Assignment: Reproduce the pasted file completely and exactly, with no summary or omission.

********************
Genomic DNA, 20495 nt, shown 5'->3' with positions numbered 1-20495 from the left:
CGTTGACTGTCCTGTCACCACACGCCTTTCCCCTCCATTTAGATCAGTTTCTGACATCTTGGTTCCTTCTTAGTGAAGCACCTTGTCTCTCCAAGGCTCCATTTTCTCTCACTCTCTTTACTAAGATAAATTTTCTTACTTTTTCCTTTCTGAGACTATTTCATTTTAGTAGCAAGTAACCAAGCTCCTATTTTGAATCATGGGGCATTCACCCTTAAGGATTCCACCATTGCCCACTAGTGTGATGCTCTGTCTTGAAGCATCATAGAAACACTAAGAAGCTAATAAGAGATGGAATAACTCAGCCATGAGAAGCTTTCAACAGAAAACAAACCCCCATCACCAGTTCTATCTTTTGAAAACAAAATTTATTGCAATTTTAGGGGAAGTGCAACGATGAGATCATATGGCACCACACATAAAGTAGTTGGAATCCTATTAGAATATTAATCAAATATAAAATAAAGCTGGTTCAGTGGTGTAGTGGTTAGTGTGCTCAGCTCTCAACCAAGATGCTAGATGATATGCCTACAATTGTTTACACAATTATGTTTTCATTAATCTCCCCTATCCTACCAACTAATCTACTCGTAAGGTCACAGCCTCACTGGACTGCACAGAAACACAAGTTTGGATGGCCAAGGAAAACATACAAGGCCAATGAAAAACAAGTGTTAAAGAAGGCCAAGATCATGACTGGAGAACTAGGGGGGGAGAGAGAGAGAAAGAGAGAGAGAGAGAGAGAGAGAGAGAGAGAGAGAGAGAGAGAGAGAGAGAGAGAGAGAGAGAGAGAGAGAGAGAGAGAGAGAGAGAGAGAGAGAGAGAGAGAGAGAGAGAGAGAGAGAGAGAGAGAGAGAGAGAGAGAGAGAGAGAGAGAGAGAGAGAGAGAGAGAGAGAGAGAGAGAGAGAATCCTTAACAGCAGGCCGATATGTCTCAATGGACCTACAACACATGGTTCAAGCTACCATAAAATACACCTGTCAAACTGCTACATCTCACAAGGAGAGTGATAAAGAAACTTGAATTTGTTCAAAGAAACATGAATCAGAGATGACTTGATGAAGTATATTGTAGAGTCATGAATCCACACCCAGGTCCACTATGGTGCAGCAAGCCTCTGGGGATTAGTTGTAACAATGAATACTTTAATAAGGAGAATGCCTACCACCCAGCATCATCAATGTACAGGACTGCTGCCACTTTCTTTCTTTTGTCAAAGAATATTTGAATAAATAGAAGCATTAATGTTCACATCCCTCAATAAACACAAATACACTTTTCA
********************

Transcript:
Genomic DNA, 20495 nt, shown 5'->3' with positions numbered 1-20495 from the left:
CGTTGACTGTCCTGTCACCACACGCCTTTCCCCTCCATTTAGATCAGTTTCTGACATCTTGGTTCCTTCTTAGTGAAGCACCTTGTCTCTCCAAGGCTCCATTTTCTCTCACTCTCTTTACTAAGATAAATTTTCTTACTTTTTCCTTTCTGAGACTATTTCATTTTAGTAGCAAGTAACCAAGCTCCTATTTTGAATCATGGGGCATTCACCCTTAAGGATTCCACCATTGCCCACTAGTGTGATGCTCTGTCTTGAAGCATCATAGAAACACTAAGAAGCTAATAAGAGATGGAATAACTCAGCCATGAGAAGCTTTCAACAGAAAACAAACCCCCATCACCAGTTCTATCTTTTGAAAACAAAATTTATTGCAATTTTAGGGGAAGTGCAACGATGAGATCATATGGCACCACACATAAAGTAGTTGGAATCCTATTAGAATATTAATCAAATATAAAATAAAGCTGGTTCAGTGGTGTAGTGGTTAGTGTGCTCAGCTCTCAACCAAGATGCTAGATGATATGCCTACAATTGTTTACACAATTATGTTTTCATTAATCTCCCCTATCCTACCAACTAATCTACTCGTAAGGTCACAGCCTCACTGGACTGCACAGAAACACAAGTTTGGATGGCCAAGGAAAACATACAAGGCCAATGAAAAACAAGTGTTAAAGAAGGCCAAGATCATGACTGGAGAACTAGGGGGGGAGAGAGAGAGAAAGAGAGAGAGAGAGAGAGAGAGAGAGAGAGAGAGAGAGAGAGAGAGAGAGAGAGAGAGAGAGAGAGAGAGAGAGAGAGAGAGAGAGAGAGAGAGAGAGAGAGAGAGAGAGAGAGAGAGAGAGAGAGAGAGAGAGAGAGAGAGAGAGAGAGAGAGAGAGAGAGAGAGAGAGAGAGAGAGAGAGAATCCTTAACAGCAGGCCGATATGTCTCAATGGACCTACAACACATGGTTCAAGCTACCATAAAATACACCTGTCAAACTGCTACATCTCACAAGGAGAGTGATAAAGAAACTTGAATTTGTTCAAAGAAACATGAATCAGAGATGACTTGATGAAGTATATTGTAGAGTCATGAATCCACACCCAGGTCCACTATGGTGCAGCAAGCCTCTGGGGATTAGTTGTAACAATGAATACTTTAATAAGGAGAATGCCTACCACCCAGCATCATCAATGTACAGGACTGCTGCCACTTTCTTTCTTTTGTCAAAGAATATTTGAATAAATAGAAGCATTAATGTTCACATCCCTCAATAAACACAAATACACTTTTCA